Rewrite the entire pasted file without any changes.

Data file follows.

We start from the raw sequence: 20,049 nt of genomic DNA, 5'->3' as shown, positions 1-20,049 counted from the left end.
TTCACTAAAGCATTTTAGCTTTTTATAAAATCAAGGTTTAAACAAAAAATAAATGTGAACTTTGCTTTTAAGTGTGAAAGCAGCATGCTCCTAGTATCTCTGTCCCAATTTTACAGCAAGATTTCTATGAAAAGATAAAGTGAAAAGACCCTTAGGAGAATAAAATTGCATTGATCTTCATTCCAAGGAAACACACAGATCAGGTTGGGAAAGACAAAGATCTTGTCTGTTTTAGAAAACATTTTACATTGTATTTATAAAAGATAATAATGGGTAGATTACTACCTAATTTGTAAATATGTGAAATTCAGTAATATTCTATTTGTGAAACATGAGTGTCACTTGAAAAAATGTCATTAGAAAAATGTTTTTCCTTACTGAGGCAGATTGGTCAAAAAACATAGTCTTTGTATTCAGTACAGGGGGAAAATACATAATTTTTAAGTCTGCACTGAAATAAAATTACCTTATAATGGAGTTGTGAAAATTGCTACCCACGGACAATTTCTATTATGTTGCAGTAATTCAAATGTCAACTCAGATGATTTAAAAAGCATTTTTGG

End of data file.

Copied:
We start from the raw sequence: 20,049 nt of genomic DNA, 5'->3' as shown, positions 1-20,049 counted from the left end.
TTCACTAAAGCATTTTAGCTTTTTATAAAATCAAGGTTTAAACAAAAAATAAATGTGAACTTTGCTTTTAAGTGTGAAAGCAGCATGCTCCTAGTATCTCTGTCCCAATTTTACAGCAAGATTTCTATGAAAAGATAAAGTGAAAAGACCCTTAGGAGAATAAAATTGCATTGATCTTCATTCCAAGGAAACACACAGATCAGGTTGGGAAAGACAAAGATCTTGTCTGTTTTAGAAAACATTTTACATTGTATTTATAAAAGATAATAATGGGTAGATTACTACCTAATTTGTAAATATGTGAAATTCAGTAATATTCTATTTGTGAAACATGAGTGTCACTTGAAAAAATGTCATTAGAAAAATGTTTTTCCTTACTGAGGCAGATTGGTCAAAAAACATAGTCTTTGTATTCAGTACAGGGGGAAAATACATAATTTTTAAGTCTGCACTGAAATAAAATTACCTTATAATGGAGTTGTGAAAATTGCTACCCACGGACAATTTCTATTATGTTGCAGTAATTCAAATGTCAACTCAGATGATTTAAAAAGCATTTTTGG